Coffee Rust 

Starting in 2012, many farmers faced a new challenge. Coffee leaf rust, a fungus, is a disease that kills coffee crops and has the potential to eliminate livelihoods.

Coffee leaf rust flourishes in a specific temperature range of 64–73 degrees Fahrenheit. Farmers have seen an increase in humidity and the rust has spread to higher altitudes up the mountains, where coffee grows.

Guatemalan coffee production is not recovering as expected from the rust outbreak and combined with depressed international prices, continues to push farmers out of the coffee business. Farmers rely on coffee production to make a living and put food on the table.

According to Carlos Cano, a coffee farmer in Nuevo Eden, “We depend on coffee.”

Fortunately, CRS has worked with with farmers like Carlos to restore their farms and rebuild from the damage the rust has caused. CRS is helping Nuevo Eden bounce back from the damage coffee leaf rust caused by replacing damaged, older plants with new seedlings.

In the process, they are learning how to adapt to the new environment. Farmers learn how to cultivate and graft seedlings of the new variety and transplant them to replace older plants. Nuevo Eden now has a successful nursery where workers can graft up to 200 seedlings per day.



Food Security 

In Guatemala, over 3 million people are food insecure and almost 47 percent of children under 5 are malnourished. Climate change has created difficulties for food production. As a result, the price of food increases, and access becomes more limited.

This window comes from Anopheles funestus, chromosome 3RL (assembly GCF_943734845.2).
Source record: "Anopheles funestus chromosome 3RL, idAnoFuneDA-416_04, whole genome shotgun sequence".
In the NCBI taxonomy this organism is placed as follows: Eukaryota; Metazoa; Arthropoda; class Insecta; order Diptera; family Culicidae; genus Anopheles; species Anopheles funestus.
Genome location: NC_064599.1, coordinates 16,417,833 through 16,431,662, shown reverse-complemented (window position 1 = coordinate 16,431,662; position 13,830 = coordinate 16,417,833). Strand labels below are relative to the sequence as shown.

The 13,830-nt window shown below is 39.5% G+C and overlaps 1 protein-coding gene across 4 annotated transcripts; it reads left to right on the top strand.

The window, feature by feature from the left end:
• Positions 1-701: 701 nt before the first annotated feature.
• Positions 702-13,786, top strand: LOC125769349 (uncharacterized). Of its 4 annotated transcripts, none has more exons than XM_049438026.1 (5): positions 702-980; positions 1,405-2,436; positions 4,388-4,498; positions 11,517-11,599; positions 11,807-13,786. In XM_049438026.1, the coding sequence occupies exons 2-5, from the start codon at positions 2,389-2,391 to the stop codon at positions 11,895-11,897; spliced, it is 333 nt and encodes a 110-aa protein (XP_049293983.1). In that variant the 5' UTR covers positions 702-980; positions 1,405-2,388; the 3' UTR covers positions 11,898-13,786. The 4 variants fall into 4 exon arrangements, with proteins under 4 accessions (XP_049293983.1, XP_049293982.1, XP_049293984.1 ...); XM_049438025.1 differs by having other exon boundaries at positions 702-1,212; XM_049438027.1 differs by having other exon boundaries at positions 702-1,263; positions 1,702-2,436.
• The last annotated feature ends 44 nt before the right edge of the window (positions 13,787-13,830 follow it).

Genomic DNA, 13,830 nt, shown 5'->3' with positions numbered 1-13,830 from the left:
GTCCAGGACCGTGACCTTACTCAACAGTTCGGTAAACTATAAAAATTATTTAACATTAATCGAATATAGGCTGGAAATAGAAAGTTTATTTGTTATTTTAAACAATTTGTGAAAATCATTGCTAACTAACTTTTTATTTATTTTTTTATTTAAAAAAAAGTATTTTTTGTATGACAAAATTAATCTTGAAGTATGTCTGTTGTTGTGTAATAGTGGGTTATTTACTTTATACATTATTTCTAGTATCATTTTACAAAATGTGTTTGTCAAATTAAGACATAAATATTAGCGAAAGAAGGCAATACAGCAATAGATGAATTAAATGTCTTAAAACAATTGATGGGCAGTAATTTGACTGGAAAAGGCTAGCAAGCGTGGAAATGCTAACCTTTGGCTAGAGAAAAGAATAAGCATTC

Climate change affects the types of crops that can grow well in certain areas and reduces access to land suitable to growing food or grazing animals. It has brought new crop diseases and pests to some regions. The nutrient content of some crops has changed because of climate change, and water supplies in some regions are shrinking.

Besides coffee, other crops are failing due to drought and prolonged heatwaves. Rural communities in the Dry Corridor of Guatemala are hurt most, having to ration out portions of food and having children work to make little income.

According to Oxfam, “after an irregular rainy season and an unpromising harvest, almost 80 percent of maize grown in Guatemala’s highland region was lost.”

Hunger in Guatemala only continues to grow. Due to lack of rainfall 2019 was the driest year in a decade with only 65 days of rainfall.


Climate change has created a new wave of migration. Many families who migrate to the United States are consider “climate refugees.”